The use of high-dose IVIg in many disorders, such as immune thrombocytopenia or Gullain-Barre syndrome, is generally for short periods of time. In other conditions, particularly the autoimmune neuropathies, treatment might continue for years at a time. Apart from the health economic implications, the long-term requirement for a person to visit hospital for infusions is undesirable. Neurologists have begun to evaluate ScIg as an alternative to IVIg in this setting.
For example, multifocal motor neuropathy is a chronic disabling neuropathy for which Ig is recommended. In one small crossover study (n=9), patients were treated with IVIg given every 18–56 days to weekly ScIg. The total dose per day was the same and similar IgG levels were obtained (although it is not clear if these are trough, peak or steady-state). The efficacy of the two treatments was very similar.(9)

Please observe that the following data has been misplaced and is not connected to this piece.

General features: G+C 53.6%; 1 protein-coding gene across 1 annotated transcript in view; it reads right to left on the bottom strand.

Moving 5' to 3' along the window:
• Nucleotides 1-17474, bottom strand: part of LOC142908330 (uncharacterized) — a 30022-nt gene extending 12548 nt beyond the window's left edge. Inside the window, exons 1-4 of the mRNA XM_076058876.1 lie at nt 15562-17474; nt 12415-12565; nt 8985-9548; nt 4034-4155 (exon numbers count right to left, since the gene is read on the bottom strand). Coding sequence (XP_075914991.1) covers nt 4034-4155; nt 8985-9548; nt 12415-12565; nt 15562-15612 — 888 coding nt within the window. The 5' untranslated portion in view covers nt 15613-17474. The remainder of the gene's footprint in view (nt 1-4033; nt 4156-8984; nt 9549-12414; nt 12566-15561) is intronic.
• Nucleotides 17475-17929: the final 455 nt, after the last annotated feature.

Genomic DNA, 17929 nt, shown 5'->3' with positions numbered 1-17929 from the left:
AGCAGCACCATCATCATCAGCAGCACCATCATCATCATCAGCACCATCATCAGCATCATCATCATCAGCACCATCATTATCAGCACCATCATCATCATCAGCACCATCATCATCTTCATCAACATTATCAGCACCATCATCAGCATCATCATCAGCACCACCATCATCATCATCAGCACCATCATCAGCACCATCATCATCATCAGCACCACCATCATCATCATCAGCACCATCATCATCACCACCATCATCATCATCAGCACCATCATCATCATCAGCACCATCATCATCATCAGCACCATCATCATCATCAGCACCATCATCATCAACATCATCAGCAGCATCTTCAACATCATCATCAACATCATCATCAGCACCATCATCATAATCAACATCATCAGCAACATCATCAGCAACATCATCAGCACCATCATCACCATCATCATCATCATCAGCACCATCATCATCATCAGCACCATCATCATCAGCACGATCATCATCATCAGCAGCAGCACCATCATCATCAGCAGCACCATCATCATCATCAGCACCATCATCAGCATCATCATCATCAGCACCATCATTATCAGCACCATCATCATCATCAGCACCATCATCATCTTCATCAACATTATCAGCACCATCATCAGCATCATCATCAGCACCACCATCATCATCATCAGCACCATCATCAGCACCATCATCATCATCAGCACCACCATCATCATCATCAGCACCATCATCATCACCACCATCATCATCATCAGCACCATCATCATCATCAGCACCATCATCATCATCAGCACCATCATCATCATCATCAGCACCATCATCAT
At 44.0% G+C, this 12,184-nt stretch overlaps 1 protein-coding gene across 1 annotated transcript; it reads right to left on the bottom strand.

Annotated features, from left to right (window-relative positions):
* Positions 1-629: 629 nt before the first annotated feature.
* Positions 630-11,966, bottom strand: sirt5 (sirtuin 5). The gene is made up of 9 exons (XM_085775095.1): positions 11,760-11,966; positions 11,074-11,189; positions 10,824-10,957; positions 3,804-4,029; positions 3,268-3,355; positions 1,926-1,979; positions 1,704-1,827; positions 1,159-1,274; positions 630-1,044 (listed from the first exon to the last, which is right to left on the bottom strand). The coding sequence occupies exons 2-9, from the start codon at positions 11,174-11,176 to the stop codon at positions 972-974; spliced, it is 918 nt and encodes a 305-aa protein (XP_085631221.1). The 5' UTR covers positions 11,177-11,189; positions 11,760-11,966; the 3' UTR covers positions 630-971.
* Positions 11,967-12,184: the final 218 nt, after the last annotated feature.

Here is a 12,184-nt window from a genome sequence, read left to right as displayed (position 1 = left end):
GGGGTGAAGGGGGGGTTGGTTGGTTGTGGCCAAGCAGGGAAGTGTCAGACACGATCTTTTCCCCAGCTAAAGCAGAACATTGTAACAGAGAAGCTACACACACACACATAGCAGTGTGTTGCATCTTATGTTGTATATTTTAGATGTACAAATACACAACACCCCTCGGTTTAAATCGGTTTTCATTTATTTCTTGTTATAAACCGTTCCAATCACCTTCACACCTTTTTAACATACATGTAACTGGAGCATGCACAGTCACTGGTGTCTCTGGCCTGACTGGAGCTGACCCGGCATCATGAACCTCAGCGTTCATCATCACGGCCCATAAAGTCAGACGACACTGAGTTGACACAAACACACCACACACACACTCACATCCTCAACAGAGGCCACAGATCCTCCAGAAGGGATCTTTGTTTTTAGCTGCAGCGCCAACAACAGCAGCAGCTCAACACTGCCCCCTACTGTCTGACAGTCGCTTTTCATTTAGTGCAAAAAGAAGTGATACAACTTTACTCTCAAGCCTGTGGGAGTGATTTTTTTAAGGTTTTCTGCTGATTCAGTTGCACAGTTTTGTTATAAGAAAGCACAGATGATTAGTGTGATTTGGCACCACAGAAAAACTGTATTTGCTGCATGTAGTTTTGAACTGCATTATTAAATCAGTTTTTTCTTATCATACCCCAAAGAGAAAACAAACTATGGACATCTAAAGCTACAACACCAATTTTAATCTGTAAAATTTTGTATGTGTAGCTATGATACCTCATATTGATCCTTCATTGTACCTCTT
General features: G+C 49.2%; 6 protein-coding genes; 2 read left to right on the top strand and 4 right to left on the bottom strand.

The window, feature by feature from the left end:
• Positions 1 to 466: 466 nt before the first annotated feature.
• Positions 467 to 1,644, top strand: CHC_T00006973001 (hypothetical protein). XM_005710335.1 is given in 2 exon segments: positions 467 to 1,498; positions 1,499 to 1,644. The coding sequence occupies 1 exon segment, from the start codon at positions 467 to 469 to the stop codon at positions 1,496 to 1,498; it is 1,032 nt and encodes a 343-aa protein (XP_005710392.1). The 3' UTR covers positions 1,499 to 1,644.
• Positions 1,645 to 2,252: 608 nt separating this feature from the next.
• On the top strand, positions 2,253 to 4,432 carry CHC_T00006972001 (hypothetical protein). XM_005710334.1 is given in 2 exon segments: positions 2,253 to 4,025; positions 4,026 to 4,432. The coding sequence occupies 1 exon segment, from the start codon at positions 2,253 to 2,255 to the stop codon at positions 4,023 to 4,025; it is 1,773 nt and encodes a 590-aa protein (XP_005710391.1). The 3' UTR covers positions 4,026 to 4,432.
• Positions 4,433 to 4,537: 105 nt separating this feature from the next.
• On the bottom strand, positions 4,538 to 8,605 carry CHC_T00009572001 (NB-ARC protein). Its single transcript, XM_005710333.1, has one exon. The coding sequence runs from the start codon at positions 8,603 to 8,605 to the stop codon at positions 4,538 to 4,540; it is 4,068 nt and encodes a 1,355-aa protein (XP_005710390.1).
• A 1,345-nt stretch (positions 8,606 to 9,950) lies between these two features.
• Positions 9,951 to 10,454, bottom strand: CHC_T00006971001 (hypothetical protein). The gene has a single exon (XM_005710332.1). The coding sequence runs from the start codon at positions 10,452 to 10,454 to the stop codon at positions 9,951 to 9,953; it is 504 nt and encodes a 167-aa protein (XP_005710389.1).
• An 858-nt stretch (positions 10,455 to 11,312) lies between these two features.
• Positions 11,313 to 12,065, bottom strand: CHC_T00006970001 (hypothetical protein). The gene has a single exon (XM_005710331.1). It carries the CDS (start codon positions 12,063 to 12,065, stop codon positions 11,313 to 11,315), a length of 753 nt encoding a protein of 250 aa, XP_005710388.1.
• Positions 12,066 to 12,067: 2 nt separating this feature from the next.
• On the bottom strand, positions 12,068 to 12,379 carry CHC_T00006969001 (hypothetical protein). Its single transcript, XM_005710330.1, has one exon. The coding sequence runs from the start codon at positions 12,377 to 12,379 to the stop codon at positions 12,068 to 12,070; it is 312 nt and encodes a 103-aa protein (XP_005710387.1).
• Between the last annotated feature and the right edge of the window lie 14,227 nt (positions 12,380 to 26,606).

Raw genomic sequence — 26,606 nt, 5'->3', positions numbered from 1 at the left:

Health economics have been applied to both ScIg and IVIg in the setting of antibody deficiency. Such studies are difficult to carry out because doses of Ig are usually customised and outcomes may be long term and diffuse (such as opportunity gains of days at work). Both ScIg and IVIG cost the same on a per gram basis. In the UK, there are savings on value-added tax for patients on home therapy. Pumps and disposables are more expensive for patients on ScIg at home, largely because they will be infusing weekly. Disposables cost less for IVIg, as it is usually given every three weeks. The largest single variable cost may be the cost of admission to a day unit. Generally ScIg patients are more able to transit to home therapy. Taking these factors into account, one model has established that home IVIg is most cost effective, followed by home Scig, with hospital-based IVIg being the most expensive.(10)